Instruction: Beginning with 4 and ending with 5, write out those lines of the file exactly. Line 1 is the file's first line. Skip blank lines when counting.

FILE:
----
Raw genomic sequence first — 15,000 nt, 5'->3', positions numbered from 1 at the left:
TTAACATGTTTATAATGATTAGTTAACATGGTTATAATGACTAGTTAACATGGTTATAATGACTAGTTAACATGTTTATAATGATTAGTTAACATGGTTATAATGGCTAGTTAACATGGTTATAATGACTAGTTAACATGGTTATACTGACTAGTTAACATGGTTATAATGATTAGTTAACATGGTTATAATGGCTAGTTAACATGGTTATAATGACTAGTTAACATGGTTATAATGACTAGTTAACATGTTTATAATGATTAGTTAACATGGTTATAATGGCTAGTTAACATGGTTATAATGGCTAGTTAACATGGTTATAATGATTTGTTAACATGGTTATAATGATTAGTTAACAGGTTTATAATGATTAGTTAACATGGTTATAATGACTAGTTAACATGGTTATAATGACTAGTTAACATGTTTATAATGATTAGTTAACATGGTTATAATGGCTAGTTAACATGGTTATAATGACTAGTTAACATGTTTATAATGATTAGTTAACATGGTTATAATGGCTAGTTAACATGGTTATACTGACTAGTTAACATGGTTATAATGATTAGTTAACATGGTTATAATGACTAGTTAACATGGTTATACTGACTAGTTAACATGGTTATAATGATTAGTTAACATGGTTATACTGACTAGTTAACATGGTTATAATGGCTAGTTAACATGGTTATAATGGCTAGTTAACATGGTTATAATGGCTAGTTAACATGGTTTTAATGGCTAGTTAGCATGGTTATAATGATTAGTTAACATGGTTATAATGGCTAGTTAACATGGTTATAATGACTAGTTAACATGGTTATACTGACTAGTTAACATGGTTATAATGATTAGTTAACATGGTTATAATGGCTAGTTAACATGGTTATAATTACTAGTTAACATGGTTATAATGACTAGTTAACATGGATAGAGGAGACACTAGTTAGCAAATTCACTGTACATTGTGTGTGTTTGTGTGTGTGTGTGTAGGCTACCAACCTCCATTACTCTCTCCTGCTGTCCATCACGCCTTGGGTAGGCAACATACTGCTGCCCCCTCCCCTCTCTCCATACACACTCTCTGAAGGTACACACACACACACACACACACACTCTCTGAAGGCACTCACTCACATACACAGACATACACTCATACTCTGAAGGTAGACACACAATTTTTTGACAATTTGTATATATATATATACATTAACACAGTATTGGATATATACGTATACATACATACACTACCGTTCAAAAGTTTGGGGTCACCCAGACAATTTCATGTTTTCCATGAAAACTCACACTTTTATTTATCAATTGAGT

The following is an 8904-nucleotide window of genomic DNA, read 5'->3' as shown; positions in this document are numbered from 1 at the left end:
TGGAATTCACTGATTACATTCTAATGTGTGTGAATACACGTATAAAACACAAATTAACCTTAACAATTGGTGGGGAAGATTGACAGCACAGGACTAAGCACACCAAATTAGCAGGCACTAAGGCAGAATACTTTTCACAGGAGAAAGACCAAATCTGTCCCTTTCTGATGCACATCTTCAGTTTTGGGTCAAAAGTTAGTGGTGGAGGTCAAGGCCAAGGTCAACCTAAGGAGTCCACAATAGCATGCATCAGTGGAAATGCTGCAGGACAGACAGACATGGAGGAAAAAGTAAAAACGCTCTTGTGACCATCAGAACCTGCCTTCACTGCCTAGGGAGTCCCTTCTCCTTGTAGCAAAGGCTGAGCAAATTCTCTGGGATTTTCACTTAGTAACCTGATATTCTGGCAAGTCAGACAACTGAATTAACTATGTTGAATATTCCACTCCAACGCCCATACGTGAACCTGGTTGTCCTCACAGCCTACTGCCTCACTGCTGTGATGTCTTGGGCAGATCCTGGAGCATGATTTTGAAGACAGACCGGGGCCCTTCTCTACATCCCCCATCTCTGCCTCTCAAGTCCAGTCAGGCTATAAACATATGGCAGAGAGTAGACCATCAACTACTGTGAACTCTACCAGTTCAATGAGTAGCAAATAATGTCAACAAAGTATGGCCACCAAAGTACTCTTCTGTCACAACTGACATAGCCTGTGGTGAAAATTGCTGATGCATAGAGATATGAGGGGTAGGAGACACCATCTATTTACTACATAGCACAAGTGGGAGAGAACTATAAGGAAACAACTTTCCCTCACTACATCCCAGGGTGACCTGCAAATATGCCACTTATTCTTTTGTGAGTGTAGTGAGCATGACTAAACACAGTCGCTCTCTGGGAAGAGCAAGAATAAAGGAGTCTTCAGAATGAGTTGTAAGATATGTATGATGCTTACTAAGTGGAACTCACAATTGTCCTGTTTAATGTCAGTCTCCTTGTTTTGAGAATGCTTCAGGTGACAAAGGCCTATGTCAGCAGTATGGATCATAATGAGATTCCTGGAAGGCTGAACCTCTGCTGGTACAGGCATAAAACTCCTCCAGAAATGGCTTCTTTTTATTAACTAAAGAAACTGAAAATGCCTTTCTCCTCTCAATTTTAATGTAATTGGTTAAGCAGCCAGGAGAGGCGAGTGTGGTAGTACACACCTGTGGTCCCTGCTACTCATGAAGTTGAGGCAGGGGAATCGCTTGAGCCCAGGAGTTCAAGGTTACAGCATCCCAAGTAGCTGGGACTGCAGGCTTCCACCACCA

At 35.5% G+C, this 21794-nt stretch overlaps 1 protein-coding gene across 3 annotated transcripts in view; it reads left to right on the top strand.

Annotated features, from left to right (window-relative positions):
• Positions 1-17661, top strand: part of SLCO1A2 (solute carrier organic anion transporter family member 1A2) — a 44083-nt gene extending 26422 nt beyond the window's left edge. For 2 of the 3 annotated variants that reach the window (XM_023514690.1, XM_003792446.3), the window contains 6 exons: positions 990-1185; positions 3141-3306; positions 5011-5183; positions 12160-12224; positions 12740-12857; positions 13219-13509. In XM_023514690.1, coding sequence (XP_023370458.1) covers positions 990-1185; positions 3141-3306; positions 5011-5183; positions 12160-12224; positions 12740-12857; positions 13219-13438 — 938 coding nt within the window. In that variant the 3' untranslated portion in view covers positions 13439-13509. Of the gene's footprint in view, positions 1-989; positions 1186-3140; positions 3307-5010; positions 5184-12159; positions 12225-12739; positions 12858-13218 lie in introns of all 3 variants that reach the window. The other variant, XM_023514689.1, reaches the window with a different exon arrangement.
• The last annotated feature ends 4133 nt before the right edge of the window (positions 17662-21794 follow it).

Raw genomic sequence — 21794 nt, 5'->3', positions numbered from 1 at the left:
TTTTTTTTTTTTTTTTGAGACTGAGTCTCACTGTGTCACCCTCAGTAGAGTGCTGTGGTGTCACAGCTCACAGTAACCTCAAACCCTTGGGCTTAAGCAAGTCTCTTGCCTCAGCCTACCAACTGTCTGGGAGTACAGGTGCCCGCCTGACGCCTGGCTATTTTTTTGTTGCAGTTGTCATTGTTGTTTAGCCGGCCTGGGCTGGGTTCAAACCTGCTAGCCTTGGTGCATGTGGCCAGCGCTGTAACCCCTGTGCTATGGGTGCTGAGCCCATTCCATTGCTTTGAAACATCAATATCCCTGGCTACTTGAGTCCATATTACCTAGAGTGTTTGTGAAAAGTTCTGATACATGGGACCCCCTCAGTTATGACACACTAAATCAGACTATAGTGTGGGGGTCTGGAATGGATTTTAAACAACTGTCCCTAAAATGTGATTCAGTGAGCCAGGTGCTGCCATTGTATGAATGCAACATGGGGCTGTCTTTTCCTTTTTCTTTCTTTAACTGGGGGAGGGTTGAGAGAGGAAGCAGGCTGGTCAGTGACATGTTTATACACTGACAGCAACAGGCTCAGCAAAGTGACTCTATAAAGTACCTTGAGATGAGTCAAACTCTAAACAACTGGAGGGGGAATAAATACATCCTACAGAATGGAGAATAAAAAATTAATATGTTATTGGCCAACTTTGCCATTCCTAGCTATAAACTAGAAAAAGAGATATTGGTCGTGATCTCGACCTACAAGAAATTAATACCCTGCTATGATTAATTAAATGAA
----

TGGAATTCACTGATTACATTCTAATGTGTGTGAATACACGTATAAAACACAAATTAACCTTAACAATTGGTGGGGAAGATTGACAGCACAGGACTAAGCACACCAAATTAGCAGGCACTAAGGCAGAATACTTTTCACAGGAGAAAGACCAAATCTGTCCCTTTCTGATGCACATCTTCAGTTTTGGGTCAAAAGTTAGTGGTGGAGGTCAAGGCCAAGGTCAACCTAAGGAGTCCACAATAGCATGCATCAGTGGAAATGCTGCAGGACAGACAGACATGGAGGAAAAAGTAAAAACGCTCTTGTGACCATCAGAACCTGCCTTCACTGCCTAGGGAGTCCCTTCTCCTTGTAGCAAAGGCTGAGCAAATTCTCTGGGATTTTCACTTAGTAACCTGATATTCTGGCAAGTCAGACAACTGAATTAACTATGTTGAATATTCCACTCCAACGCCCATACGTGAACCTGGTTGTCCTCACAGCCTACTGCCTCACTGCTGTGATGTCTTGGGCAGATCCTGGAGCATGATTTTGAAGACAGACCGGGGCCCTTCTCTACATCCCCCATCTCTGCCTCTCAAGTCCAGTCAGGCTATAAACATATGGCAGAGAGTAGACCATCAACTACTGTGAACTCTACCAGTTCAATGAGTAGCAAATAATGTCAACAAAGTATGGCCACCAAAGTACTCTTCTGTCACAACTGACATAGCCTGTGGTGAAAATTGCTGATGCATAGAGATATGAGGGGTAGGAGACACCATCTATTTACTACATAGCACAAGTGGGAGAGAACTATAAGGAAACAACTTTCCCTCACTACATCCCAGGGTGACCTGCAAATATGCCACTTATTCTTTTGTGAGTGTAGTGAGCATGACTAAACACAGTCGCTCTCTGGGAAGAGCAAGAATAAAGGAGTCTTCAGAATGAGTTGTAAGATATGTATGATGCTTACTAAGTGGAACTCACAATTGTCCTGTTTAATGTCAGTCTCCTTGTTTTGAGAATGCTTCAGGTGACAAAGGCCTATGTCAGCAGTATGGATCATAATGAGATTCCTGGAAGGCTGAACCTCTGCTGGTACAGGCATAAAACTCCTCCAGAAATGGCTTCTTTTTATTAACTAAAGAAACTGAAAATGCCTTTCTCCTCTCAATTTTAATGTAATTGGTTAAGCAGCCAGGAGAGGCGAGTGTGGTAGTACACACCTGTGGTCCCTGCTACTCATGAAGTTGAGGCAGGGGAATCGCTTGAGCCCAGGAGTTCAAGGTTACAGCATCCCAAGTAGCTGGGACTGCAGGCTTCCACCACCA

At 35.5% G+C, this 21794-nt stretch overlaps 1 protein-coding gene across 3 annotated transcripts in view; it reads left to right on the top strand.